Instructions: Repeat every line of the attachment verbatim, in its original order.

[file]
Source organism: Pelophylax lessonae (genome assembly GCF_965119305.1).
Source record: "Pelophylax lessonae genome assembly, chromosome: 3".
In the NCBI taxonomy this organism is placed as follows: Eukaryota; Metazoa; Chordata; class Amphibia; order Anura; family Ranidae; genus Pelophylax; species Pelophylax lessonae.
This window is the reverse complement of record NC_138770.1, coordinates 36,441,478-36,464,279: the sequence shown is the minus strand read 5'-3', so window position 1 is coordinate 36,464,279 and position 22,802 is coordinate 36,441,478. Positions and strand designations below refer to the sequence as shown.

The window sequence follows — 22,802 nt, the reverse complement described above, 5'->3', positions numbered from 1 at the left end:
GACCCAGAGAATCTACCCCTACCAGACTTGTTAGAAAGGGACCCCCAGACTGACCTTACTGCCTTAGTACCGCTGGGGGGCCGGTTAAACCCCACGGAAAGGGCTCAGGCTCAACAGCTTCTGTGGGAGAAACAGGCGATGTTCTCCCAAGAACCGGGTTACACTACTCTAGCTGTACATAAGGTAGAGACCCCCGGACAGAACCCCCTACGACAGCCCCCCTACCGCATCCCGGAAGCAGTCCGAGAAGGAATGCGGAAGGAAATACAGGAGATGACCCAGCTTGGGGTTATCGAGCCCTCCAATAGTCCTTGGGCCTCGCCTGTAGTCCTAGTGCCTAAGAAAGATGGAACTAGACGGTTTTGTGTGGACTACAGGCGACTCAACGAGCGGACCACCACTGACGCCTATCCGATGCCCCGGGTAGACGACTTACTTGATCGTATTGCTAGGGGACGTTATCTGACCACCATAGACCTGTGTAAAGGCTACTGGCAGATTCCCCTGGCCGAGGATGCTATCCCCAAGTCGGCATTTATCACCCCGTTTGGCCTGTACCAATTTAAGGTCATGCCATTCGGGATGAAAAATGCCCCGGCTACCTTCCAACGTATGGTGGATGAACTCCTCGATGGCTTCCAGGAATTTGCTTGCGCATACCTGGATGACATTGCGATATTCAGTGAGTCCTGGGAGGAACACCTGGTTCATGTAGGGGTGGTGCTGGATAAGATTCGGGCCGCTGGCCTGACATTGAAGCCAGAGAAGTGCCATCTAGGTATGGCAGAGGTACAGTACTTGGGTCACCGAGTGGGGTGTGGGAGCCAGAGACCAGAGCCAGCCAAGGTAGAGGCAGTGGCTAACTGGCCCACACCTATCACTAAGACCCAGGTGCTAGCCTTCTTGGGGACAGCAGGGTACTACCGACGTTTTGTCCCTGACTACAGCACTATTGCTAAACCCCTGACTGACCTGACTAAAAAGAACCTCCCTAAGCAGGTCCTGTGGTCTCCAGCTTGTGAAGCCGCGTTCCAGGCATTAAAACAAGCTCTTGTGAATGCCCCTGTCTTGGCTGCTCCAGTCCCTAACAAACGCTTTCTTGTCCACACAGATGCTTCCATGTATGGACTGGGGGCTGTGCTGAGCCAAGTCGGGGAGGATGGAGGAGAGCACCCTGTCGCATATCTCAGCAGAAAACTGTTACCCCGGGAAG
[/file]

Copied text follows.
Source organism: Pelophylax lessonae (genome assembly GCF_965119305.1).
Source record: "Pelophylax lessonae genome assembly, chromosome: 3".
In the NCBI taxonomy this organism is placed as follows: Eukaryota; Metazoa; Chordata; class Amphibia; order Anura; family Ranidae; genus Pelophylax; species Pelophylax lessonae.
This window is the reverse complement of record NC_138770.1, coordinates 36,441,478-36,464,279: the sequence shown is the minus strand read 5'-3', so window position 1 is coordinate 36,464,279 and position 22,802 is coordinate 36,441,478. Positions and strand designations below refer to the sequence as shown.

The window sequence follows — 22,802 nt, the reverse complement described above, 5'->3', positions numbered from 1 at the left end:
GACCCAGAGAATCTACCCCTACCAGACTTGTTAGAAAGGGACCCCCAGACTGACCTTACTGCCTTAGTACCGCTGGGGGGCCGGTTAAACCCCACGGAAAGGGCTCAGGCTCAACAGCTTCTGTGGGAGAAACAGGCGATGTTCTCCCAAGAACCGGGTTACACTACTCTAGCTGTACATAAGGTAGAGACCCCCGGACAGAACCCCCTACGACAGCCCCCCTACCGCATCCCGGAAGCAGTCCGAGAAGGAATGCGGAAGGAAATACAGGAGATGACCCAGCTTGGGGTTATCGAGCCCTCCAATAGTCCTTGGGCCTCGCCTGTAGTCCTAGTGCCTAAGAAAGATGGAACTAGACGGTTTTGTGTGGACTACAGGCGACTCAACGAGCGGACCACCACTGACGCCTATCCGATGCCCCGGGTAGACGACTTACTTGATCGTATTGCTAGGGGACGTTATCTGACCACCATAGACCTGTGTAAAGGCTACTGGCAGATTCCCCTGGCCGAGGATGCTATCCCCAAGTCGGCATTTATCACCCCGTTTGGCCTGTACCAATTTAAGGTCATGCCATTCGGGATGAAAAATGCCCCGGCTACCTTCCAACGTATGGTGGATGAACTCCTCGATGGCTTCCAGGAATTTGCTTGCGCATACCTGGATGACATTGCGATATTCAGTGAGTCCTGGGAGGAACACCTGGTTCATGTAGGGGTGGTGCTGGATAAGATTCGGGCCGCTGGCCTGACATTGAAGCCAGAGAAGTGCCATCTAGGTATGGCAGAGGTACAGTACTTGGGTCACCGAGTGGGGTGTGGGAGCCAGAGACCAGAGCCAGCCAAGGTAGAGGCAGTGGCTAACTGGCCCACACCTATCACTAAGACCCAGGTGCTAGCCTTCTTGGGGACAGCAGGGTACTACCGACGTTTTGTCCCTGACTACAGCACTATTGCTAAACCCCTGACTGACCTGACTAAAAAGAACCTCCCTAAGCAGGTCCTGTGGTCTCCAGCTTGTGAAGCCGCGTTCCAGGCATTAAAACAAGCTCTTGTGAATGCCCCTGTCTTGGCTGCTCCAGTCCCTAACAAACGCTTTCTTGTCCACACAGATGCTTCCATGTATGGACTGGGGGCTGTGCTGAGCCAAGTCGGGGAGGATGGAGGAGAGCACCCTGTCGCATATCTCAGCAGAAAACTGTTACCCCGGGAAG